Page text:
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Partisanship and ports: The message the President brings to Jacksonville
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Partisanship and ports: The message the President brings to Jacksonville

Partisanship and ports: The message the President brings to Jacksonville
Photo Credit: Stephanie Brown
President Barack Obama spoke in JAXPORT about a plan to refocus the economy on the middle class and the importance of infrastructure like the port in that process.

Partisanship and ports: The message the President brings to Jacksonville

There was a lot of hope that speaking at JAXPORT would bring some kind of announcement dealing with pending projects like Mile Point.

While there were no specific promises made there, that didn’t dampen excitement for what’s coming.

“I think that kind of indicates some of those things are already in acceleration,” says JAXPORT Board Chairman Joe York.

York was happy to hear the President shine a positive light on the port, and talk about places he wants to see it grow, including a deepening project allowing for “super containers” to use local ports.

The message overall, however, was on the role of industry and manufacturing in the middle class economy.

“We’ve gotta help more manufacturers bring jobs back to America, we’ve gotta keep creating new jobs,” Obama says.

The local impact of growing ports are very real for not just the people who work on port projects, but the surrounding community.

“People who work at the port- they don’t spend their money at the port. They buy houses, cars groceries, every other thing. So everybody benefits by what comes through the port,” says International Longshoremen’s Association Executive Vice President Charles Spencer.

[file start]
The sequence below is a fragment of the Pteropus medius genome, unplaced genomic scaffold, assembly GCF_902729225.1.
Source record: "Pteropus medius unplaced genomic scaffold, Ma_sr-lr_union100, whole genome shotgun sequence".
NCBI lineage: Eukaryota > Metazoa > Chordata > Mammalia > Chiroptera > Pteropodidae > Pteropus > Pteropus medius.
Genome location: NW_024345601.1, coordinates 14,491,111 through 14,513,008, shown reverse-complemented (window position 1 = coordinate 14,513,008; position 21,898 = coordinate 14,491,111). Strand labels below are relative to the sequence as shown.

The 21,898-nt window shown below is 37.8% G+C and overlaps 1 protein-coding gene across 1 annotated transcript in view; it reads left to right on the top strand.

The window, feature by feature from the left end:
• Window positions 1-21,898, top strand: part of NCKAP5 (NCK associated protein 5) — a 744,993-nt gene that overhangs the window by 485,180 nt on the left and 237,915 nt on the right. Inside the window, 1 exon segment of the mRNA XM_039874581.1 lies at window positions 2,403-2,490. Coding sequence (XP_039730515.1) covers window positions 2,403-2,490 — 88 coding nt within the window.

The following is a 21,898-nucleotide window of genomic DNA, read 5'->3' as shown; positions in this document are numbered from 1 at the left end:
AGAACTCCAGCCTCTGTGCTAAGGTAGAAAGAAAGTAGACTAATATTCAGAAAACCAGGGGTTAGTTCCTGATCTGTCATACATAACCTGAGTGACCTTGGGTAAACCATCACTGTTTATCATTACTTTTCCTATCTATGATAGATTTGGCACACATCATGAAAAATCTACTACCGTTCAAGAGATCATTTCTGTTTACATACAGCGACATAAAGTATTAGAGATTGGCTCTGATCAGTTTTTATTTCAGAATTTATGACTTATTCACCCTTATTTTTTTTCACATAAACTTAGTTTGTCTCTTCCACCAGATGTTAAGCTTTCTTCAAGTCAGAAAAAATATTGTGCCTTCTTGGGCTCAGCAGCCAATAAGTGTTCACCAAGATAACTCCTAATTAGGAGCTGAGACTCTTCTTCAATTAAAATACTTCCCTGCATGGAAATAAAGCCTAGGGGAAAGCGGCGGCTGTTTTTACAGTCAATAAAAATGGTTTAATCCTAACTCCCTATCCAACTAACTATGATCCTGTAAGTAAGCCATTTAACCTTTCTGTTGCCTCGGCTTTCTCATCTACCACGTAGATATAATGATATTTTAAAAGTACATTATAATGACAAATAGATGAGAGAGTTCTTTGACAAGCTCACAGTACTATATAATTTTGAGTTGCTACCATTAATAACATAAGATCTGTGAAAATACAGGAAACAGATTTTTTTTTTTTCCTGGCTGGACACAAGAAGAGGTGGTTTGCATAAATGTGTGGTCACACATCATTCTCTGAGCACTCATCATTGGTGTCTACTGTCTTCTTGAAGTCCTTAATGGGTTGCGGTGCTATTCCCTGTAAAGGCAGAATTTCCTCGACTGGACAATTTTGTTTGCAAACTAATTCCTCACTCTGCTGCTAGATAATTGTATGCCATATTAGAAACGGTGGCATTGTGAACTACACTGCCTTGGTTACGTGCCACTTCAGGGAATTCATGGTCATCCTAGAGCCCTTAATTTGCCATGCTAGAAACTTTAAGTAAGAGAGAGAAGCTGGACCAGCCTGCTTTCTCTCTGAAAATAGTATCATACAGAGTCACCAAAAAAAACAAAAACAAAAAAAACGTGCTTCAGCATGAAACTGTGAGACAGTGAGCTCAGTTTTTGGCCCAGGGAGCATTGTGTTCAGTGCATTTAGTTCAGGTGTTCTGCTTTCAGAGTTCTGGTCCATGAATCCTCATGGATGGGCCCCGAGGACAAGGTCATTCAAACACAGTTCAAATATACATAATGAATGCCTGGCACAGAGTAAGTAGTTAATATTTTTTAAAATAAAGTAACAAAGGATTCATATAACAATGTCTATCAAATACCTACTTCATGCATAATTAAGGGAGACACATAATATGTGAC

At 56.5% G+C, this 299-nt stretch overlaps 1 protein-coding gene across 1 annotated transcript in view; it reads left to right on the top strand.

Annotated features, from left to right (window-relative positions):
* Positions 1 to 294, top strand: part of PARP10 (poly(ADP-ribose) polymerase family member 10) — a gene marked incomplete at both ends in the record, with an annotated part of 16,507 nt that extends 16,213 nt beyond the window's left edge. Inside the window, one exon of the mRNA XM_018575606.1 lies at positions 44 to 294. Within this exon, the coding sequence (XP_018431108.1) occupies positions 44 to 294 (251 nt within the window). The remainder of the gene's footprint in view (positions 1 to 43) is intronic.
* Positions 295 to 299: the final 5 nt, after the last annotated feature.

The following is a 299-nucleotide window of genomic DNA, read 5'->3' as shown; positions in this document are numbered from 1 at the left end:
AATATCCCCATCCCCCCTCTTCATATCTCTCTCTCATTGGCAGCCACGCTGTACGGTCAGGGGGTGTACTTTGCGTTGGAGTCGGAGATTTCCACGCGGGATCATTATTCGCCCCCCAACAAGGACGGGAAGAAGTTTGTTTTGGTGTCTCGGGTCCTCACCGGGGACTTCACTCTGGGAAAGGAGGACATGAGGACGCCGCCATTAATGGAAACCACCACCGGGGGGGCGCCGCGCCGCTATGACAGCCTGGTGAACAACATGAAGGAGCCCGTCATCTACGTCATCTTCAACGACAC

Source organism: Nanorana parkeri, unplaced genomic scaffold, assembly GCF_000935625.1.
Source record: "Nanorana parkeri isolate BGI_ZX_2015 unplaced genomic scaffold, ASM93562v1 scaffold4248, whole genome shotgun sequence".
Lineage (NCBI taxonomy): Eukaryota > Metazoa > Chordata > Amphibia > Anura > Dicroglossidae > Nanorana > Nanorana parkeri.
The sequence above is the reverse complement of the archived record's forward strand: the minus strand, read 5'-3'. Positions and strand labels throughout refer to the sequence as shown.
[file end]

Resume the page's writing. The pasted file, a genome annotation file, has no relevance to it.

Beyond just the ports, Obama says there are a lot of projects that would benefit the middle class that are currently tied up in Congress.  He used his speech today to call for an end to that gridlock, especially with budget negotiations.

“I think that there are Democrats and Republicans who understand what’s at stake, and I’m gunna welcome ideas from anybody across the political spectrum,” he says.

But if that still stalls, Obama made it clear that he will not wait for Congress, and rather act on whatever he can without their approval.

For the invite-only crowd looking on, that was a welcome message.

“Dealing with healthcare issues, dealing with them [my kids] in school, dealing with them in education, dealing with a lot of things he mentioned about the economy is real important to me,” says Arlington resident Kevin Holzendorf.

Ultimately, Obama didn’t provide many specific details about what he would be acting on or what his plan to refocus the economy on the middle class actually includes, he says that will be rolled out in the coming weeks.

And as for Jacksonville’s port projects still tied up in Congress, Democratic Congresswoman Corrine Brown says it may not be that way for much longer.  She says she’s had the chance to meet with the new Transportation Secretary, who was also present for the speech today, about the Mile Point project, and she’s “encouraged” with recent progress.

“We’re working through the logistics, hopefully we can get it up and out in August so we can get it out on the 1st of September. That would be a major accomplishment of this Congress,” she says.

The project, which would fix a dangerous cross current in the river that prevents the largest ships from using the port most hours of the day, had the funding lined up from the state. Actual work, however, cannot begin without Congressional approval.

Right now, the project is tied in to the “Water Bill”, which Brown says the Congress hasn’t passed for 7 years. The Senate has passed its version of the bill, and she expects the House will soon follow.

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